Screening for blood diseases like Malaria is typically done in a lab by a pathologist. But for many people in developing countries, going to a doctor for a blood test is nearly impossible.
A project team at the University of California, Berkeley, with support from the Blum Center, is building a solution to this problem. Matt Bakalar, a Bioengineering PhD student on the team, spoke with Seeker's Laura Ling about their invention called the Cellscope. The Cellscope converts a cell phone camera into a handheld microscope, which can detect parasites in the blood in just 30 seconds. This means patients can be quickly diagnosed on site and given treatment right away.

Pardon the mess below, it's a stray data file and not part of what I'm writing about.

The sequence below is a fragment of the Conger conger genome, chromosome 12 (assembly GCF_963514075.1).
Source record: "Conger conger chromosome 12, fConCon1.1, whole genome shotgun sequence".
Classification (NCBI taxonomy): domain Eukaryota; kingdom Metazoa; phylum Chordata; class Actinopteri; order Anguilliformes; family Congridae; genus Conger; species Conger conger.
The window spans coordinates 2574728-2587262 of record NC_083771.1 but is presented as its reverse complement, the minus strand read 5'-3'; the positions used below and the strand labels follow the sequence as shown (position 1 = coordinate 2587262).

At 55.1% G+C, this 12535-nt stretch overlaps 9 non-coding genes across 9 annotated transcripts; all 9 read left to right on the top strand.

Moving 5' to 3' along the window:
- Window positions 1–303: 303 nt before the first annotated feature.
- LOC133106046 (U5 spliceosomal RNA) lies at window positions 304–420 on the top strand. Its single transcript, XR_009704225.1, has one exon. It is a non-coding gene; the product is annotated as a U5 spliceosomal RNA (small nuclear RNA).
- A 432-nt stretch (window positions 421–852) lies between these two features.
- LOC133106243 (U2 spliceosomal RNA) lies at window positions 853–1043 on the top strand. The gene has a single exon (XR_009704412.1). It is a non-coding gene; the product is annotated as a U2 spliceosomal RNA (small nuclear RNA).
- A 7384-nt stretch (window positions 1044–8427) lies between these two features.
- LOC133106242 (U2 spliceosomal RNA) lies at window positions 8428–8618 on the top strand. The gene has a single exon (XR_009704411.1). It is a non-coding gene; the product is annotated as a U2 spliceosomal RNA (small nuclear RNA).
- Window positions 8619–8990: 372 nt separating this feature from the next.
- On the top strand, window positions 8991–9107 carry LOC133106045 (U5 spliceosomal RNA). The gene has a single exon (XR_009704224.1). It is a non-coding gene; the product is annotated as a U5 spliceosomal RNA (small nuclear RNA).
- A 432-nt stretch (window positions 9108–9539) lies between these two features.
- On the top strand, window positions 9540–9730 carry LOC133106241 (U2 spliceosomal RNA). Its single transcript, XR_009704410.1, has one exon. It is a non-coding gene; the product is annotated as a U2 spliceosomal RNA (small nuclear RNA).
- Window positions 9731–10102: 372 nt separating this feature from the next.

Watch the video above to see how this tiny device is saving lives in places like Cameroon and other developing nations all over the world.
Thanks to our partner, the Blum Center for Developing Economies at the University of California, Berkeley, an innovation and research hub that is tackling issues in global poverty.